The symposium on “Two Decades of Working of the GI Law: Socio-Legal Challenges in the Indian Handloom Sector” was organized by the Centre for Innovation, Intellectual Property and Competition (CIIPC) and DPIIT IPR Chair, National Law University, Delhi in collaboration with the University of Liverpool on 18 Nov 2023. The event was held at National Law University Delhi and was also live streamed on YouTube.
The symposium commenced with an inaugural session featuring welcome remarks by Dr. Yogesh Pai, Associate Professor (Law), DPIIT IPR Chair, and Co-Director of CIIPC, National Law University Delhi. Dr. Pai provided an introduction to the symposium’s theme, highlighting its focus on evaluating the socio-legal challenges inherent in the Indian handloom sector. He introduced distinguished speakers and panelists for the symposium including:
Special Address by Prof. (Dr.) Unnat P. Pandit
Professor (Dr.) Unnat P. Pandit, the Honorable Controller General of Patent Designs and Trademarks at the Intellectual Property Office, Government of India, delivered a special address online. His discourse centered on the two-decade journey of the GI law, highlighting significant milestones and the trajectory of Geographical Indications over the years. He provided insights into the remarkable journey of the GI law since its inception in 1999. He highlighted the significant milestones achieved, emphasizing the registration of over 475 GIs, thereby acknowledging and preserving India’s rich cultural heritage. Prof. Pandit projected a promising future with the potential of recognizing over 15,000 GIs, stressing the pivotal role of community recognition and economic transformation through GI registrations. He emphasized the need for increased efforts, urging individuals to become GI Ambassadors to offer due recognition to local communities engaged in preserving India’s cultural legacy through handloom, handicrafts, and agricultural practices.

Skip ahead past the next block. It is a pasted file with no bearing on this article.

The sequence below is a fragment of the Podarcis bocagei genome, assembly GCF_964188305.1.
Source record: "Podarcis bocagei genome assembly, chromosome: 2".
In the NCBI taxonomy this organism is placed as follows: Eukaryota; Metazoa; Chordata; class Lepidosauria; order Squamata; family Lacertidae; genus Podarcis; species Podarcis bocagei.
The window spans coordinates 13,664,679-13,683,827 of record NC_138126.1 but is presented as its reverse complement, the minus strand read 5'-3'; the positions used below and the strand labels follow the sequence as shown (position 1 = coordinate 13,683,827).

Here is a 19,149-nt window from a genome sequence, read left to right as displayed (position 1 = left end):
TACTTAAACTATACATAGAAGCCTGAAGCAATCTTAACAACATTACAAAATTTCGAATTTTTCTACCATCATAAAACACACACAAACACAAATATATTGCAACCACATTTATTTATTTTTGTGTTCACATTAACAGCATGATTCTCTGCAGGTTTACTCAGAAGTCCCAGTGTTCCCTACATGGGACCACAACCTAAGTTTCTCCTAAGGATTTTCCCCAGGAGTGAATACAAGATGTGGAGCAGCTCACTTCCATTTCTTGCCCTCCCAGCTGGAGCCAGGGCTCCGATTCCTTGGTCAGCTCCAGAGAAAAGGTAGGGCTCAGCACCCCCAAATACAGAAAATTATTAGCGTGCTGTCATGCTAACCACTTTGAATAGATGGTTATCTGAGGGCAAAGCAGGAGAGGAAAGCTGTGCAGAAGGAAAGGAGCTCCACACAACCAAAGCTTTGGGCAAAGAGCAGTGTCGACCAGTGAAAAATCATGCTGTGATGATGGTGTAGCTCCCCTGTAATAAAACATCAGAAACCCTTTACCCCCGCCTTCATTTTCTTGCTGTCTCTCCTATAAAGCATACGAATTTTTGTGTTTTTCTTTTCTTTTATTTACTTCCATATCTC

Keynote Address by Padma Shri Awardee Dr. Rajani Kant, Executive Director and General Secretary of Human Welfare Association, Varanasi, delivered a keynote address.
Dr. Kant brought over three decades of experience in the Social Development sector, sharing insights into the challenges faced by artisans and the historic significance of Indian handloom products. He underscored the historical significance of Indian handloom products, particularly from Varanasi, and highlighted their global recognition among celebrities and historical figures. Dr. Kant lamented past exploitations by various rulers and colonizers while celebrating the resilience of India’s handloom communities in preserving their heritage. He discussed the challenges caused by policy decisions favoring power looms and the subsequent decline in the handloom industry’s economic prosperity. Dr. Kant expressed gratitude towards initiatives supporting GI registration and emphasized the importance of community-driven GI recognition for ethnic, tribal, and primitive tribe products. He praised recent government initiatives promoting local products and handmade items at a global level.
The symposium featured a panel discussion comprising esteemed individuals from various domains.